Gisele Mesnage, who is vision impaired, uses screen
reading technology (which converts screen text to speech) to
navigate internet sites. Coles (that supermarket giant) offers its
goods and services online through its website. Ms Mesnage claims
that Coles' online shopping site is partly incompatible with
the screen reading technology making it extremely difficult for her
to use the service independently.
In what appears to be the first Court action based on web
accessibility (the AHRC ruled on this issue back in 2000), Ms
Mesnage has lodged a claim in the Federal Circuit Court claiming
Coles has discriminated against her on the basis of her
The Commonwealth Disability Discrimination Act places a general
prohibition on discrimination in, among other things, the provision
of goods and services (including those provided online). That
includes indirect discrimination, so Coles' blanket
requirements that all customers use an incompatible website could
fall under that definition.
An exception to the prohibition exists where to avoid the
discrimination would impose an 'unjustifiable hardship' on
the person or company providing the goods or services. The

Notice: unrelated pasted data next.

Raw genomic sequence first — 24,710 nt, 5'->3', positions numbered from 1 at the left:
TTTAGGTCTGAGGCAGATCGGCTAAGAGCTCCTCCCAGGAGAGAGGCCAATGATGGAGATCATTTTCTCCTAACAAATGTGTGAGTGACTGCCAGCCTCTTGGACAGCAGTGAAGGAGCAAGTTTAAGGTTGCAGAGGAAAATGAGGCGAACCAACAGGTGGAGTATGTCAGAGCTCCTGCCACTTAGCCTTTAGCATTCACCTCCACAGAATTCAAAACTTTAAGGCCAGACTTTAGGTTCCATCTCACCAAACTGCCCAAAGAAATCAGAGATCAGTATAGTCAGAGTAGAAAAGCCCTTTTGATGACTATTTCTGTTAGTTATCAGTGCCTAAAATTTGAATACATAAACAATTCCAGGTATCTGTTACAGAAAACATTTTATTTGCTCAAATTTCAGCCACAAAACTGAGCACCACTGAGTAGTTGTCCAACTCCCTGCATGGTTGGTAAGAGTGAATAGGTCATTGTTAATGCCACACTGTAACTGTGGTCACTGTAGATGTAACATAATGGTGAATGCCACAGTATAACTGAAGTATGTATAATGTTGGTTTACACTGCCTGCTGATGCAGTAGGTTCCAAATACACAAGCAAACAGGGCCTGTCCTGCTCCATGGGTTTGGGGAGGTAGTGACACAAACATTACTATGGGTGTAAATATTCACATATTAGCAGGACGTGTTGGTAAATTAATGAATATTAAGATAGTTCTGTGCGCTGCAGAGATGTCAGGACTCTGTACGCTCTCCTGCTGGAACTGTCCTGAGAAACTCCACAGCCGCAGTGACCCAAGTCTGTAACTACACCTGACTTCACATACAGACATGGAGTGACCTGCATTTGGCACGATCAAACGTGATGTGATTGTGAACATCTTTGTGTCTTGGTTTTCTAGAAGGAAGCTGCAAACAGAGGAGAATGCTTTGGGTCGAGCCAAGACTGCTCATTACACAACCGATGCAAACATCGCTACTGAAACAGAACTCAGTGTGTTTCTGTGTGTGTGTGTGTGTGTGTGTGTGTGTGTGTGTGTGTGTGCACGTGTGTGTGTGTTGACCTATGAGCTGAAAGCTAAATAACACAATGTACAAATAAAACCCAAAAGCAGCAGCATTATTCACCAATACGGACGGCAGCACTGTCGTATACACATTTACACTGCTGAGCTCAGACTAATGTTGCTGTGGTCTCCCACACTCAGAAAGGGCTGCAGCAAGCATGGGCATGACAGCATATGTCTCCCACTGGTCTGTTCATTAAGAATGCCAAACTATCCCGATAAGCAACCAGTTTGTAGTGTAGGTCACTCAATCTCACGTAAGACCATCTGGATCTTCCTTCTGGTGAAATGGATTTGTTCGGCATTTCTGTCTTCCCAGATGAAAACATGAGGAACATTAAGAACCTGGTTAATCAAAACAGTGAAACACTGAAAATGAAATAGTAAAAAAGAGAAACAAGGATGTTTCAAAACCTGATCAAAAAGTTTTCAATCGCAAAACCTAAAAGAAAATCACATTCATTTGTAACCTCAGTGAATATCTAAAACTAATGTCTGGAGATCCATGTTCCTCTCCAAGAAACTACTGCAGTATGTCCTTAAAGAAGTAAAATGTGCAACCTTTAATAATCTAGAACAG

consideration of what is an unjustifiable hardship requires
consideration of the company's financial circumstances and how
much it would cost to be non-discriminatory. Note: Coles is way
The law aside, it's not a good look for Coles. Australia has
ratified the Convention on the Rights of Persons with Disabilities
which calls on signatories to 'promote access for persons with
disabilities to new information and communications technologies and
systems, including the Internet' and to 'urge private
entities that provide services to the general public, including
through the internet, in accessible and usable formats for persons
And if international law wasn't enough (which, let's be
honest, it isn't), the Australian Human Rights Commission has
endorsed, and Australian government agencies are required to comply
with, the Web Content Accessibility Guidelines released by the
World Wide Web Consortium. Those guidelines directly consider
access of websites by screen reading technology. So there's
plenty of reference material out there.
We'll keep you posted on the case and, in the meantime,
maybe have a look at your own website.
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quite proud of it really.
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